As an analyst, having such a vast quantity of information available to you is both a blessing and a curse. On one hand, you have access to almost anything you might need — but on the other hand, you have to be able to actually find it in a never-ending torrent of data.
Now that we’ve covered the basics of open source intelligence, we can look at how it is commonly used for cybersecurity. There are two common use cases:
Security professionals use open source intelligence to identify potential weaknesses in friendly networks so that they can be remediated before they are exploited by threat actors. Commonly found weaknesses include:
As we’ve discussed many times in the past, the internet is an excellent source of insights into an organization’s most pressing threats. From identifying which new vulnerabilities are being actively exploited to intercepting threat actor “chatter” about an upcoming attack, open source intelligence enables security professionals to prioritize their time and resources to address the most significant current threats.
In most cases, this type of work requires an analyst to identify and correlate multiple data points to validate a threat before action is taken. For example, while a single threatening tweet may not be cause for concern, that same tweet would be viewed in a different light if it were tied to a threat group known to be active in a specific industry.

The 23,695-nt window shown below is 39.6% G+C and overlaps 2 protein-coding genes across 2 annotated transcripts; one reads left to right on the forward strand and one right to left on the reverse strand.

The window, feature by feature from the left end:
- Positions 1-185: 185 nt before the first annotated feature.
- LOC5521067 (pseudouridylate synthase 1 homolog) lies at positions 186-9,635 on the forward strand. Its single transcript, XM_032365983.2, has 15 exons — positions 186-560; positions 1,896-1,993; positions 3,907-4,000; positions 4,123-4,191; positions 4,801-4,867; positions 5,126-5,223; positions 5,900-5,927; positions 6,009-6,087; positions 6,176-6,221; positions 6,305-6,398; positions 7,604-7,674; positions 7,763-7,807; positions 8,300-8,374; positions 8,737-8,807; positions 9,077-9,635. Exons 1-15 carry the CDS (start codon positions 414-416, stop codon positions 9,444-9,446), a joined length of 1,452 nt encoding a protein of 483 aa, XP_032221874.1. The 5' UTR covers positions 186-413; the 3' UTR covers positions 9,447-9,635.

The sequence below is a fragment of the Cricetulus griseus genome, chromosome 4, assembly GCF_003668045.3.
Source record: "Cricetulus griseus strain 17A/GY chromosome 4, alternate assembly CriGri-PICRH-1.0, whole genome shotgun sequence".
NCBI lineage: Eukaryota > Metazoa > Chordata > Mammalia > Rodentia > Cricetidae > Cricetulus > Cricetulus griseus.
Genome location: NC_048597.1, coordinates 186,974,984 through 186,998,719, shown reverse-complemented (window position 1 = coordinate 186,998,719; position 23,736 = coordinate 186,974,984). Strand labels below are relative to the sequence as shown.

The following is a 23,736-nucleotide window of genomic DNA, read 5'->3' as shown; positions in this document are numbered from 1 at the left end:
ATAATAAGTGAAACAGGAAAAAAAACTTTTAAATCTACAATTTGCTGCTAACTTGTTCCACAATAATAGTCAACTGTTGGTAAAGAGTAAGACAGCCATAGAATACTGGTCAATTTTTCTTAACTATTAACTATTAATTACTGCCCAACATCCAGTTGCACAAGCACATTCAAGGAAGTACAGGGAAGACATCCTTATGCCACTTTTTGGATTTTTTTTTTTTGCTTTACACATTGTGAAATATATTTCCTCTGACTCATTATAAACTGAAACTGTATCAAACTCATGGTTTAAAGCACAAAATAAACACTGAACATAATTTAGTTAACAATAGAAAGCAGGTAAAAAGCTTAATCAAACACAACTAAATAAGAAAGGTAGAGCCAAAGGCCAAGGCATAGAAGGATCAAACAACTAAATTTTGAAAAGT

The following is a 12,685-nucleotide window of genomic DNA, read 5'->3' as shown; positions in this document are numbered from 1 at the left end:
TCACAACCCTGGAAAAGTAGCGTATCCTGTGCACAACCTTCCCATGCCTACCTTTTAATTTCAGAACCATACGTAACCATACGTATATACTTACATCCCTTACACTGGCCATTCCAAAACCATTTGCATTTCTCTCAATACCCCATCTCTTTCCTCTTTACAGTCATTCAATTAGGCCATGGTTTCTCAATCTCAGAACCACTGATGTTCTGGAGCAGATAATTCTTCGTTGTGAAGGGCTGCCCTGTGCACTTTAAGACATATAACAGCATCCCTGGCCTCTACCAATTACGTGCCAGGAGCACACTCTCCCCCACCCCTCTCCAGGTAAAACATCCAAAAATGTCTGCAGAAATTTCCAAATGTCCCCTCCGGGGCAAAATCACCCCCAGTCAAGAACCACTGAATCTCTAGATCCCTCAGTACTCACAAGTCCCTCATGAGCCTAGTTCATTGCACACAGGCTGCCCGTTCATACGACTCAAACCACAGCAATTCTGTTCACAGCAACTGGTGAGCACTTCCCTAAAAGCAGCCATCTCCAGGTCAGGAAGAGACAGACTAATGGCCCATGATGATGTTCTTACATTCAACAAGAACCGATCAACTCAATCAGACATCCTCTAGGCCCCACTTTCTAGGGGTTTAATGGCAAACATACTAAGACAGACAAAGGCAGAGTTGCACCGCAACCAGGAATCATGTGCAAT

One of the most important things to understand about open source intelligence is that it is often used in combination with other intelligence subtypes. Intelligence from closed sources such as internal telemetry, closed dark web communities, and external intelligence-sharing communities is regularly used to filter and verify open source intelligence. There are a variety of tools available to help analysts perform these functions, which we’ll look at a bit later on.
At this point, it’s time to address the second major issue with open source intelligence: if something is readily available to intelligence analysts, it’s also readily available to threat actors.
Threat actors use open source intelligence tools and techniques to identify potential targets and exploit weaknesses in target networks. Once a vulnerability is identified, it is often an extremely quick and simple process to exploit it and achieve a variety of malicious objectives.
This process is the main reason why so many small and medium-sized enterprises get hacked each year. It isn’t because threat groups specifically take an interest in them, but rather because vulnerabilities in their network or website architecture are found using simple open source intelligence techniques. In short, they are easy targets.